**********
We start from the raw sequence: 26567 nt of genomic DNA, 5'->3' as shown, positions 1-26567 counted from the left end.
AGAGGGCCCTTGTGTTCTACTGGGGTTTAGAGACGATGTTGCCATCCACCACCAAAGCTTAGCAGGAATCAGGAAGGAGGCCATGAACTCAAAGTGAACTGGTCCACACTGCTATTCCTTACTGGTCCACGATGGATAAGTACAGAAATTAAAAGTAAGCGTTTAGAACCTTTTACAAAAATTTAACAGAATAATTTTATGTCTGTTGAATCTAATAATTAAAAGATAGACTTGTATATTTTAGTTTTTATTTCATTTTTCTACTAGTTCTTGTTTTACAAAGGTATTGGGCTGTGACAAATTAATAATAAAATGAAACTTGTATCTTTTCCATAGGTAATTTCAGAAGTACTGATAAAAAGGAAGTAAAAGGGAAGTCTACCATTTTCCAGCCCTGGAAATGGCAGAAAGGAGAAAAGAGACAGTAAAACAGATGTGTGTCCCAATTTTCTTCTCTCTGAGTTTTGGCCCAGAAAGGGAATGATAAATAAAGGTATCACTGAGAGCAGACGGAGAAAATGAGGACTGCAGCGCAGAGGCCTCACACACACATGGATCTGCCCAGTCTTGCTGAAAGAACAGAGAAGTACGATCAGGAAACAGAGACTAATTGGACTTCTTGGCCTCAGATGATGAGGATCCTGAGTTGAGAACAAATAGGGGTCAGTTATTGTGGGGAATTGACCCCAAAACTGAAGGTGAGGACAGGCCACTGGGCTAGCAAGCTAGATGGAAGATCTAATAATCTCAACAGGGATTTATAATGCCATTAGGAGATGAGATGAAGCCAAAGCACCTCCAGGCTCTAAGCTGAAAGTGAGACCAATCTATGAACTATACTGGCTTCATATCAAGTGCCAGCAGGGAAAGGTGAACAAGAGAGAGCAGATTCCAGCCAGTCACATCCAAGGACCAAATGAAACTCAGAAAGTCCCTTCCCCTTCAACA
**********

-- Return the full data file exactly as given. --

We start from the raw sequence: 26567 nt of genomic DNA, 5'->3' as shown, positions 1-26567 counted from the left end.
AGAGGGCCCTTGTGTTCTACTGGGGTTTAGAGACGATGTTGCCATCCACCACCAAAGCTTAGCAGGAATCAGGAAGGAGGCCATGAACTCAAAGTGAACTGGTCCACACTGCTATTCCTTACTGGTCCACGATGGATAAGTACAGAAATTAAAAGTAAGCGTTTAGAACCTTTTACAAAAATTTAACAGAATAATTTTATGTCTGTTGAATCTAATAATTAAAAGATAGACTTGTATATTTTAGTTTTTATTTCATTTTTCTACTAGTTCTTGTTTTACAAAGGTATTGGGCTGTGACAAATTAATAATAAAATGAAACTTGTATCTTTTCCATAGGTAATTTCAGAAGTACTGATAAAAAGGAAGTAAAAGGGAAGTCTACCATTTTCCAGCCCTGGAAATGGCAGAAAGGAGAAAAGAGACAGTAAAACAGATGTGTGTCCCAATTTTCTTCTCTCTGAGTTTTGGCCCAGAAAGGGAATGATAAATAAAGGTATCACTGAGAGCAGACGGAGAAAATGAGGACTGCAGCGCAGAGGCCTCACACACACATGGATCTGCCCAGTCTTGCTGAAAGAACAGAGAAGTACGATCAGGAAACAGAGACTAATTGGACTTCTTGGCCTCAGATGATGAGGATCCTGAGTTGAGAACAAATAGGGGTCAGTTATTGTGGGGAATTGACCCCAAAACTGAAGGTGAGGACAGGCCACTGGGCTAGCAAGCTAGATGGAAGATCTAATAATCTCAACAGGGATTTATAATGCCATTAGGAGATGAGATGAAGCCAAAGCACCTCCAGGCTCTAAGCTGAAAGTGAGACCAATCTATGAACTATACTGGCTTCATATCAAGTGCCAGCAGGGAAAGGTGAACAAGAGAGAGCAGATTCCAGCCAGTCACATCCAAGGACCAAATGAAACTCAGAAAGTCCCTTCCCCTTCAACA